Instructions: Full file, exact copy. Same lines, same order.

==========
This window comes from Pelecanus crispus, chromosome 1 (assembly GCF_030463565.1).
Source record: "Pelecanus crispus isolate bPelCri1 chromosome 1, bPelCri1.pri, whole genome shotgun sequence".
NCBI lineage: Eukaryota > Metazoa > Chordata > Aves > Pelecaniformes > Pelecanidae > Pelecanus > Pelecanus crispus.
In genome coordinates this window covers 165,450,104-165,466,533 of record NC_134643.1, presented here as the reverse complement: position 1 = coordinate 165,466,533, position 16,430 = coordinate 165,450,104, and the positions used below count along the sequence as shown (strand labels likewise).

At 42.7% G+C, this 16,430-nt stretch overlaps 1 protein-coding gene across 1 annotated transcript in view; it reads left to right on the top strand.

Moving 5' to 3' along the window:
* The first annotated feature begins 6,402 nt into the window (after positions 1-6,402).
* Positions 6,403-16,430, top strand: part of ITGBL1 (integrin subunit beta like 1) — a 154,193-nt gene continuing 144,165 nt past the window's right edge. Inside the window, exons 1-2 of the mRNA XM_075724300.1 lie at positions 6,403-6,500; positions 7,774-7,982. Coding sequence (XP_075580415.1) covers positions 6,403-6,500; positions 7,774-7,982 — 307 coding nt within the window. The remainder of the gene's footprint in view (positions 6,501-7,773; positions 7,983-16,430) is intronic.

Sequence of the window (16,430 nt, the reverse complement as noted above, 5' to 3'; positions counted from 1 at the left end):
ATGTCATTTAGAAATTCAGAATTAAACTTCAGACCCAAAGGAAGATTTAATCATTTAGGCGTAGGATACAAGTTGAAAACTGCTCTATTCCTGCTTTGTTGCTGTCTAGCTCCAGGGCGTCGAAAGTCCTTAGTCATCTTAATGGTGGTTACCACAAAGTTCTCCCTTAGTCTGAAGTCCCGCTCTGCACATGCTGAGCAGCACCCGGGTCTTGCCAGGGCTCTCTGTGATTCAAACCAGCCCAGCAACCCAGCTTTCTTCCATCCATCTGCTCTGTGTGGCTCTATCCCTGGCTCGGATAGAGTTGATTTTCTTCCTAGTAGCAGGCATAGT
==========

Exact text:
This window comes from Pelecanus crispus, chromosome 1 (assembly GCF_030463565.1).
Source record: "Pelecanus crispus isolate bPelCri1 chromosome 1, bPelCri1.pri, whole genome shotgun sequence".
NCBI lineage: Eukaryota > Metazoa > Chordata > Aves > Pelecaniformes > Pelecanidae > Pelecanus > Pelecanus crispus.
In genome coordinates this window covers 165,450,104-165,466,533 of record NC_134643.1, presented here as the reverse complement: position 1 = coordinate 165,466,533, position 16,430 = coordinate 165,450,104, and the positions used below count along the sequence as shown (strand labels likewise).

At 42.7% G+C, this 16,430-nt stretch overlaps 1 protein-coding gene across 1 annotated transcript in view; it reads left to right on the top strand.

Moving 5' to 3' along the window:
* The first annotated feature begins 6,402 nt into the window (after positions 1-6,402).
* Positions 6,403-16,430, top strand: part of ITGBL1 (integrin subunit beta like 1) — a 154,193-nt gene continuing 144,165 nt past the window's right edge. Inside the window, exons 1-2 of the mRNA XM_075724300.1 lie at positions 6,403-6,500; positions 7,774-7,982. Coding sequence (XP_075580415.1) covers positions 6,403-6,500; positions 7,774-7,982 — 307 coding nt within the window. The remainder of the gene's footprint in view (positions 6,501-7,773; positions 7,983-16,430) is intronic.

Sequence of the window (16,430 nt, the reverse complement as noted above, 5' to 3'; positions counted from 1 at the left end):
ATGTCATTTAGAAATTCAGAATTAAACTTCAGACCCAAAGGAAGATTTAATCATTTAGGCGTAGGATACAAGTTGAAAACTGCTCTATTCCTGCTTTGTTGCTGTCTAGCTCCAGGGCGTCGAAAGTCCTTAGTCATCTTAATGGTGGTTACCACAAAGTTCTCCCTTAGTCTGAAGTCCCGCTCTGCACATGCTGAGCAGCACCCGGGTCTTGCCAGGGCTCTCTGTGATTCAAACCAGCCCAGCAACCCAGCTTTCTTCCATCCATCTGCTCTGTGTGGCTCTATCCCTGGCTCGGATAGAGTTGATTTTCTTCCTAGTAGCAGGCATAGT